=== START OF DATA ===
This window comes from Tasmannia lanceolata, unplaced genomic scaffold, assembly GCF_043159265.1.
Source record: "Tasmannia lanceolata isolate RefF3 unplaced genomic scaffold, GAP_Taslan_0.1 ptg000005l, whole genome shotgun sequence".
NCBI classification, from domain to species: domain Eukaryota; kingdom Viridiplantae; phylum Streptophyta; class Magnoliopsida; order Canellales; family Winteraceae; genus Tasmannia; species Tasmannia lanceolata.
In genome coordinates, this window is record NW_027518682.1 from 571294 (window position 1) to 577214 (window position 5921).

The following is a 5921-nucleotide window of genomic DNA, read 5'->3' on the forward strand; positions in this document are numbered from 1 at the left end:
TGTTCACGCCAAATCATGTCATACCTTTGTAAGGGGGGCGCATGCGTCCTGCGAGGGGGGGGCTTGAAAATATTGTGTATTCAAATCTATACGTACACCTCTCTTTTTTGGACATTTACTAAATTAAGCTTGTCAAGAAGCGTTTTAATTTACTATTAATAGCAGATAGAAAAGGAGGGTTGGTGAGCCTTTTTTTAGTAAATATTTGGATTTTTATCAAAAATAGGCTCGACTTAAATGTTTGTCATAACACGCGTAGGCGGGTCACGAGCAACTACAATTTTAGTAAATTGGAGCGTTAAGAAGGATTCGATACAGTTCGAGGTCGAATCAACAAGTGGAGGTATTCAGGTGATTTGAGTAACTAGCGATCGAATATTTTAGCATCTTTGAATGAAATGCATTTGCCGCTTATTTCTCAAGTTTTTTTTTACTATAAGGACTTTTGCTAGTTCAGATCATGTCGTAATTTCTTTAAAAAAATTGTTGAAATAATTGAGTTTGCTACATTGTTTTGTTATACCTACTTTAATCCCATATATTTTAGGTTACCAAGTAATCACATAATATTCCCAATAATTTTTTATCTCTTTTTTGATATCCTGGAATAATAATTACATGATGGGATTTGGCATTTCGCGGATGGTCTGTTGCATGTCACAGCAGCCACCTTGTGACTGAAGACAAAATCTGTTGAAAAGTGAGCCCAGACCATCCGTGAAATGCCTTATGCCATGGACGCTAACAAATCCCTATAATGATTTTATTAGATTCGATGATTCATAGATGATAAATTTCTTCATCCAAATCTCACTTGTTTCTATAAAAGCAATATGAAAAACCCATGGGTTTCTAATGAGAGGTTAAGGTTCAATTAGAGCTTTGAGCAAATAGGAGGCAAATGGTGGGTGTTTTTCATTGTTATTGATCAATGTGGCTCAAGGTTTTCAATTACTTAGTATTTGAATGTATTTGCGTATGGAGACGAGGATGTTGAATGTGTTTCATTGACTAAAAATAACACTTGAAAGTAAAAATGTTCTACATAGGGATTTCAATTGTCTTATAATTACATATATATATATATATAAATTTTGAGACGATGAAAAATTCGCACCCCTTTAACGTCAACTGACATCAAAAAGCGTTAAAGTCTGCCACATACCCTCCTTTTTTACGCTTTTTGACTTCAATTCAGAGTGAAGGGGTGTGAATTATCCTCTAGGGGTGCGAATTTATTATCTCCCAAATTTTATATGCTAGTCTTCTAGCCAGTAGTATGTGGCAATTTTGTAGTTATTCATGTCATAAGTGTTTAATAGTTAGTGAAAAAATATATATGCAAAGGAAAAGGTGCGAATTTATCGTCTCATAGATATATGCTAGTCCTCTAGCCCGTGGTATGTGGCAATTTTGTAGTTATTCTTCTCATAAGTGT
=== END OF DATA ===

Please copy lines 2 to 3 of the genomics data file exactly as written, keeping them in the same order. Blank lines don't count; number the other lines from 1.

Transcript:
Source record: "Tasmannia lanceolata isolate RefF3 unplaced genomic scaffold, GAP_Taslan_0.1 ptg000005l, whole genome shotgun sequence".
NCBI classification, from domain to species: domain Eukaryota; kingdom Viridiplantae; phylum Streptophyta; class Magnoliopsida; order Canellales; family Winteraceae; genus Tasmannia; species Tasmannia lanceolata.